Witches Night 2021: Guidelines for celebrating the fiery and festive Czech holiday

The Health Ministry and police have confirmed their stance on this year's Čarodějnice celebrations.

Raymond Johnston

Written by Raymond Johnston
Published on 28.04.2021 12:43 (updated on 29.04.2021)

The evening of April 30 is Čarodějnice in the Czech Republic, when effigies of witches are burned in bonfires to mark the end of cold weather. Prior to the Covid pandemic and the cancelation of public events, at one time there were so many bonfires in the Czech Republic that heat-sensitive satellites could see them from space.

The event is known in English as Witches Night, or Walpurgis Night, and in recent years has become something like the American holiday Halloween, with children dressing up in witch costumes, while adults enjoy fire-cooked sausages and beer.

Unfortunately, there will be no such public celebrations this year. Police spokesman David Schön confirmed to MfD that no large public events had been authorized for April 30 anywhere in the Czech Republic.

“The Health Ministry does not plan any special conditions for events related to Čarodějnice. The current extraordinary measures will be followed,” Health Ministry spokeswoman Jana Schillerová told daily Mladá fronta Dnes (MfD).

This doesn't mean the holiday is canceled entirely: gatherings may take place as long as they are limited to people who reside together or to groups of no more than two people who do not reside together. While up to 15 people can be at weddings or funerals, the celebration of Witches Night doesn’t fall into this category. Neither does burning witches qualify as a peaceful political demonstration or a religious ceremony.

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Bonfires should take place only on private property as it is not permitted to make a fire of any kind in most parks or nature areas outside of a few designated grilling areas, and even there fires should be restricted to grills.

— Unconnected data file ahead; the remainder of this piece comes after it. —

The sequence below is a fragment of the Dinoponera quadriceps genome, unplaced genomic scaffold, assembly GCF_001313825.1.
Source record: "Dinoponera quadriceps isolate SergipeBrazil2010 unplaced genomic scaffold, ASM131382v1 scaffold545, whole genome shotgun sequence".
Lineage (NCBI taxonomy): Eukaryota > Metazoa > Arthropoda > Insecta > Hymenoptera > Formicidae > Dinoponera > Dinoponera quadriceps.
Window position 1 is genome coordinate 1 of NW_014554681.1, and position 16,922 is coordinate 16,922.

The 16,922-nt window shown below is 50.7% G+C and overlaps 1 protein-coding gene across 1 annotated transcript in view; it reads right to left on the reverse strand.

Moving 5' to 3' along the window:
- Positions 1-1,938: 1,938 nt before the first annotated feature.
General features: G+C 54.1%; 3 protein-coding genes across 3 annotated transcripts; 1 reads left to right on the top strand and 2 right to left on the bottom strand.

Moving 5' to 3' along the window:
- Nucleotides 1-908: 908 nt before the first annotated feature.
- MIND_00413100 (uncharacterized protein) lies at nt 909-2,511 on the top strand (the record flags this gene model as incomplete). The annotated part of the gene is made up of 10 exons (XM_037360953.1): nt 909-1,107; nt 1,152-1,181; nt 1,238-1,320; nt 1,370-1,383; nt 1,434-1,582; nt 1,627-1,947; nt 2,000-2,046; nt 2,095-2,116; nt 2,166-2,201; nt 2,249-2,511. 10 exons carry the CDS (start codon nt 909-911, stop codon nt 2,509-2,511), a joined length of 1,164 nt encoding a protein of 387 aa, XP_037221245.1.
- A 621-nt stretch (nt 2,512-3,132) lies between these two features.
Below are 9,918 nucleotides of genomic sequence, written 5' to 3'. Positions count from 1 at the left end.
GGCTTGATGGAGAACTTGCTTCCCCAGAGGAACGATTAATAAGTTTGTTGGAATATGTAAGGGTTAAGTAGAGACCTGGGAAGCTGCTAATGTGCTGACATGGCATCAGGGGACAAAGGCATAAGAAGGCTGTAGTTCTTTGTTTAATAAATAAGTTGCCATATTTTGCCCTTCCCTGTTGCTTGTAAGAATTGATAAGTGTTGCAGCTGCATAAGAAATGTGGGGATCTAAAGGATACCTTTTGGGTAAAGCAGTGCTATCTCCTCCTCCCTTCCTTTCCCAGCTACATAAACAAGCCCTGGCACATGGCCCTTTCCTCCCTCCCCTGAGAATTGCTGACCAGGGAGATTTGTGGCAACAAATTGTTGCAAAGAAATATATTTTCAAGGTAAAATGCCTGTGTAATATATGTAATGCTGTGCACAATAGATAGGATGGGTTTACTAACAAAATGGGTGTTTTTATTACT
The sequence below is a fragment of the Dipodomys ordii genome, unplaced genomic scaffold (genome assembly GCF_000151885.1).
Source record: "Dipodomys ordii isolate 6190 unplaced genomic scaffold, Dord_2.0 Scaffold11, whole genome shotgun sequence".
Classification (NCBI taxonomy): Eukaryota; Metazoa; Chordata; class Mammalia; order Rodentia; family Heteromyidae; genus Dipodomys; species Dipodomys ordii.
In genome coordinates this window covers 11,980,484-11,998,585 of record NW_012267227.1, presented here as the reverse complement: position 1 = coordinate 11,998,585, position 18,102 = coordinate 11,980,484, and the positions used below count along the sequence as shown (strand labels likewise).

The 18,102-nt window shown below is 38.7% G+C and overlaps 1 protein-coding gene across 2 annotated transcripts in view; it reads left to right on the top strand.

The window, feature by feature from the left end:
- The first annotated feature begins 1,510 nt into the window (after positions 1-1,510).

Firefighters, though, state that fires in home gardens often pose more risk than large organized public ones. People planning large events have to coordinate safety measures with authorities in advance.

Nicole Studená from the General Directorate of the Fire and Rescue Service said people often leave bonfires unattended, which can lead to the fire spreading. She added that weather also plays a big role, with fires spreading faster in dry areas. “Strong wind is dangerous, as it blows hot coals around and these can easily catch fire in dry grass, for example,” Studená told MfD.

One public event has been publicized on Facebook, but it is organized by Chcípl PES – Otevřeme Česko, a group that has been actively opposing the Czech government’s restrictions on businesses such as restaurants and pubs.

Prague 11 will celebrate the holiday with a photo exhibition that runs until May 23, looking back at the celebration held in 2019. It will be in the outdoor area of Chvalský zámek in Horní Počernice.

This will be the second year in a row that large Čarodějnice gatherings are canceled due to the pandemic. It was also canceled in 2018 due to drought. Some public fires took place in 2019, but under strict supervision of firefighters. People were discouraged in 2020 from having private fires due to drought, but this year drought is not a concern due to ample rain recently.

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Witches Night bonfire at Ladronka. (Photo: Raymond Johnston)
Witches Night bonfire at Ladronka. (Photo: Raymond Johnston)

The idea behind Čarodějnice goes back to pagan times. In Czech it is also called Pálení čarodějnic (Burning of Witches) or Filipojakubská noc (Philip and Jacob’s Night). April 30 was allegedly when witches would gather on high mountains. Fires were built on hills to ward off them off, as the smoke would drive the witches away. In Germany, the event is called Walpurgisnacht, which refers to the eve of the feast of St. Walpurga, who can be called on the fight infestations, rabies, and witches.

The burning of the fire is not meant to symbolize the burning a witch, but in modern times a broom or something similar is dressed up as an effigy and burned in the fire. The event is also sometimes now confused with the drowning of Morana, another event with Pagan roots that goes marks the end of winter. This event takes place two weeks before Easter or on March 20, depending on local traditions.